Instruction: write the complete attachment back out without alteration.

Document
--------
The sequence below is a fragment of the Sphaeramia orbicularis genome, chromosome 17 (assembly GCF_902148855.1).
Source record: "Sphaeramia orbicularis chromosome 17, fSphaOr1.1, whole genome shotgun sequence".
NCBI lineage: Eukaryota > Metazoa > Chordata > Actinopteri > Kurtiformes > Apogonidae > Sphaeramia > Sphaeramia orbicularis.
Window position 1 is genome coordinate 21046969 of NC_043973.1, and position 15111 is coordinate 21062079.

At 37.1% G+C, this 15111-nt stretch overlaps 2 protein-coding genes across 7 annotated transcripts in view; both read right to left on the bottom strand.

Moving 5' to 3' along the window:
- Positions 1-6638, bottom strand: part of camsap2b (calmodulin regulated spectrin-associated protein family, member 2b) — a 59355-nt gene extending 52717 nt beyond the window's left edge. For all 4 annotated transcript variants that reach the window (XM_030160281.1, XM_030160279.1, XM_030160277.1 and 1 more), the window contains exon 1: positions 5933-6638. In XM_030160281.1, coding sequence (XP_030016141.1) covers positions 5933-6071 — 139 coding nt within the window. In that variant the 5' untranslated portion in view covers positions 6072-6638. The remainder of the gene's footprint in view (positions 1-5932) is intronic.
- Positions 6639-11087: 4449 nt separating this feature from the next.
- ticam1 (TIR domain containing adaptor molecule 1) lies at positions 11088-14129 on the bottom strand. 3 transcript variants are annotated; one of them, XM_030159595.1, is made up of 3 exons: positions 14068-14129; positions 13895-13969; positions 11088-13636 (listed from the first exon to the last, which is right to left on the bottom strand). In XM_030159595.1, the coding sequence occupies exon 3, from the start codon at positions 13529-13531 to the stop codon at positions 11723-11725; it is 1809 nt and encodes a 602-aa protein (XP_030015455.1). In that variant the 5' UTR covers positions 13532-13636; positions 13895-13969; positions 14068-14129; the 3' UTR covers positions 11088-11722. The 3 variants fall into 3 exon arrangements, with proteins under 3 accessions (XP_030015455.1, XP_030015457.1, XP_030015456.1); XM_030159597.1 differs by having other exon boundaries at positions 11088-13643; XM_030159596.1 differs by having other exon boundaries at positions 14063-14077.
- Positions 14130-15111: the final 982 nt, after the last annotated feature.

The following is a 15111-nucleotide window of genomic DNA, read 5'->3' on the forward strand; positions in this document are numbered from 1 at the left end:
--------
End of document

The sequence below is a fragment of the Sphaeramia orbicularis genome, chromosome 17 (assembly GCF_902148855.1).
Source record: "Sphaeramia orbicularis chromosome 17, fSphaOr1.1, whole genome shotgun sequence".
NCBI lineage: Eukaryota > Metazoa > Chordata > Actinopteri > Kurtiformes > Apogonidae > Sphaeramia > Sphaeramia orbicularis.
Window position 1 is genome coordinate 21046969 of NC_043973.1, and position 15111 is coordinate 21062079.

At 37.1% G+C, this 15111-nt stretch overlaps 2 protein-coding genes across 7 annotated transcripts in view; both read right to left on the bottom strand.

Moving 5' to 3' along the window:
- Positions 1-6638, bottom strand: part of camsap2b (calmodulin regulated spectrin-associated protein family, member 2b) — a 59355-nt gene extending 52717 nt beyond the window's left edge. For all 4 annotated transcript variants that reach the window (XM_030160281.1, XM_030160279.1, XM_030160277.1 and 1 more), the window contains exon 1: positions 5933-6638. In XM_030160281.1, coding sequence (XP_030016141.1) covers positions 5933-6071 — 139 coding nt within the window. In that variant the 5' untranslated portion in view covers positions 6072-6638. The remainder of the gene's footprint in view (positions 1-5932) is intronic.
- Positions 6639-11087: 4449 nt separating this feature from the next.
- ticam1 (TIR domain containing adaptor molecule 1) lies at positions 11088-14129 on the bottom strand. 3 transcript variants are annotated; one of them, XM_030159595.1, is made up of 3 exons: positions 14068-14129; positions 13895-13969; positions 11088-13636 (listed from the first exon to the last, which is right to left on the bottom strand). In XM_030159595.1, the coding sequence occupies exon 3, from the start codon at positions 13529-13531 to the stop codon at positions 11723-11725; it is 1809 nt and encodes a 602-aa protein (XP_030015455.1). In that variant the 5' UTR covers positions 13532-13636; positions 13895-13969; positions 14068-14129; the 3' UTR covers positions 11088-11722. The 3 variants fall into 3 exon arrangements, with proteins under 3 accessions (XP_030015455.1, XP_030015457.1, XP_030015456.1); XM_030159597.1 differs by having other exon boundaries at positions 11088-13643; XM_030159596.1 differs by having other exon boundaries at positions 14063-14077.
- Positions 14130-15111: the final 982 nt, after the last annotated feature.

The following is a 15111-nucleotide window of genomic DNA, read 5'->3' on the forward strand; positions in this document are numbered from 1 at the left end: